40 CFR 64.3 - Monitoring design criteria.
(a)General criteria. To provide a reasonable assurance of compliance with emission limitations or standards for the anticipated range of operations at a pollutant-specific emissions unit, monitoring under this part shall meet the following general criteria:
(1) The owner or operator shall design the monitoring to obtain data for one or more indicators of emission control performance for the control device, any associated capture system and, if necessary to satisfy paragraph (a)(2) of this section, processes at a pollutant-specific emissions unit. Indicators of performance may include, but are not limited to, direct or predicted emissions (including visible emissions or opacity), process and control device parameters that affect control device (and capture system) efficiency or emission rates, or recorded findings of inspection and maintenance activities conducted by the owner or operator.
(2) The owner or operator shall establish an appropriate range(s) or designated condition(s) for the selected indicator(s) such that operation within the ranges provides a reasonable assurance of ongoing compliance with emission limitations or standards for the anticipated range of operating conditions. Such range(s) or condition(s) shall reflect the proper operation and maintenance of the control device (and associated capture system), in accordance with applicable design properties, for minimizing emissions over the anticipated range of operating conditions at least to the level required to achieve compliance with the applicable requirements. The reasonable assurance of compliance will be assessed by maintaining performance within the indicator range(s) or designated condition(s). The ranges shall be established in accordance with the design and performance requirements in this section and documented in accordance with the requirements in § 64.4. If necessary to assure that the control device and associated capture system can satisfy this criterion, the owner or operator shall monitor appropriate process operational parameters (such as total throughput where necessary to stay within the rated capacity for a control device). In addition, unless specifically stated otherwise by an applicable requirement, the owner or operator shall monitor indicators to detect any bypass of the control device (or capture system) to the atmosphere, if such bypass can occur based on the design of the pollutant-specific emissions unit.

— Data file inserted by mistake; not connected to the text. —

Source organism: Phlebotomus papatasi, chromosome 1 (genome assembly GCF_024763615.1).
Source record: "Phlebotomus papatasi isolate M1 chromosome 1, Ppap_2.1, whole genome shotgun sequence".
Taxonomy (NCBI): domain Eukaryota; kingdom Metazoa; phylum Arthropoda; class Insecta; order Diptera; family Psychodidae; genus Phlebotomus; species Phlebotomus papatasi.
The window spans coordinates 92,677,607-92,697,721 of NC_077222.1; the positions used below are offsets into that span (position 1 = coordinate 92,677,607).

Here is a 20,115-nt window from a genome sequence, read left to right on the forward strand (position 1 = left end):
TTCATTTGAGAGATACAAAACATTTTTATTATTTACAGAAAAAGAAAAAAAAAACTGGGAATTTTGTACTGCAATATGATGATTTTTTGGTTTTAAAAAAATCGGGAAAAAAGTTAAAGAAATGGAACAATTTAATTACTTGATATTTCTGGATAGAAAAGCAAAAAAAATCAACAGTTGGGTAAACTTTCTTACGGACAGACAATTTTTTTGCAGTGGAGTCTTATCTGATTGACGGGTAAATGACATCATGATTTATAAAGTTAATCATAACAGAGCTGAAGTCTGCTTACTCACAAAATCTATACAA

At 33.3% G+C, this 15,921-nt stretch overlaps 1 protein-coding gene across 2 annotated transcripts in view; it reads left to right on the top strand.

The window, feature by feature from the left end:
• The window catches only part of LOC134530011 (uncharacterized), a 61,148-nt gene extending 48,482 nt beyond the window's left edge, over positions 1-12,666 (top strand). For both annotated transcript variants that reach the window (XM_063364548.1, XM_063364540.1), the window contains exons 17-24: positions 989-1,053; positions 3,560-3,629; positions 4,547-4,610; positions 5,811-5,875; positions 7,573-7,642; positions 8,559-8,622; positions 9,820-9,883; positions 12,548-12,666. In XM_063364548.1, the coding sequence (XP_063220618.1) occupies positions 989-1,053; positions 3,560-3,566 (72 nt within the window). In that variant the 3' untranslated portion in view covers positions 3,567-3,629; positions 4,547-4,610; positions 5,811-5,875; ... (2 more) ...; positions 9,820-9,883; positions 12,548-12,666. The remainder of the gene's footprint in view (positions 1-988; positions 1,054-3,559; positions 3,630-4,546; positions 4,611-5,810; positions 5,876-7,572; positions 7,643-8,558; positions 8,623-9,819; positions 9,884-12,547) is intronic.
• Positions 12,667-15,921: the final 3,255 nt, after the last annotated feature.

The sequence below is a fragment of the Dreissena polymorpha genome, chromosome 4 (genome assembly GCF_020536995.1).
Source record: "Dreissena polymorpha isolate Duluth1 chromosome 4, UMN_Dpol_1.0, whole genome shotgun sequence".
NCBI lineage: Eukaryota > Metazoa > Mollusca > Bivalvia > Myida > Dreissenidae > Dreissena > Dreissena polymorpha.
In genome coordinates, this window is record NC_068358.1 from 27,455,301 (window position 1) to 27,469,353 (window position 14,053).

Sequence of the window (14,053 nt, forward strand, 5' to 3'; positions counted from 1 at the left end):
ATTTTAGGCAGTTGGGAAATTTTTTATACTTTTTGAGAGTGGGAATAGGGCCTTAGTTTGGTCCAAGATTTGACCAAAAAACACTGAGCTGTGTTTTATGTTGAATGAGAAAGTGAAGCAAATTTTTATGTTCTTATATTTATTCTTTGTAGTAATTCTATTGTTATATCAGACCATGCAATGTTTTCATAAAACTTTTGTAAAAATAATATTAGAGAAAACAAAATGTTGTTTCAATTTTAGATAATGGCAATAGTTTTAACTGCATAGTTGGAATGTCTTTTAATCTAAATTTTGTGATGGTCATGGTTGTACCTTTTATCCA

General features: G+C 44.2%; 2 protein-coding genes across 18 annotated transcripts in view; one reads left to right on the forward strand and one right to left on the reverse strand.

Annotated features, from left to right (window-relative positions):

(3) The design of indicator ranges or designated conditions may be:
(i) Based on a single maximum or minimum value if appropriate (e.g., maintaining condenser temperatures a certain number of degrees below the condensation temperature of the applicable compound(s) being processed) or at multiple levels that are relevant to distinctly different operating conditions (e.g., high versus low load levels).
(ii) Expressed as a function of process variables (e.g., an indicator range expressed as minimum to maximum pressure drop across a venturi throat in a particulate control scrubber).
(iii) Expressed as maintaining the applicable parameter in a particular operational status or designated condition (e.g., position of a damper controlling gas flow to the atmosphere through a by-pass duct).
(iv) Established as interdependent between more than one indicator.
(2) For new or modified monitoring equipment, verification procedures to confirm the operational status of the monitoring prior to the date by which the owner or operator must conduct monitoring under this part as specified in § 64.7(a). The owner or operator shall consider the monitoring equipment manufacturer's requirements or recommendations for installation, calibration, and start-up operation.
(3) Quality assurance and control practices that are adequate to ensure the continuing validity of the data. The owner or operator shall consider manufacturer recommendations or requirements applicable to the monitoring in developing appropriate quality assurance and control practices.
(4) Specifications for the frequency of conducting the monitoring, the data collection procedures that will be used (e.g., computerized data acquisition and handling, alarm sensor, or manual log entries based on gauge readings), and, if applicable, the period over which discrete data points will be averaged for the purpose of determining whether an excursion or exceedance has occurred.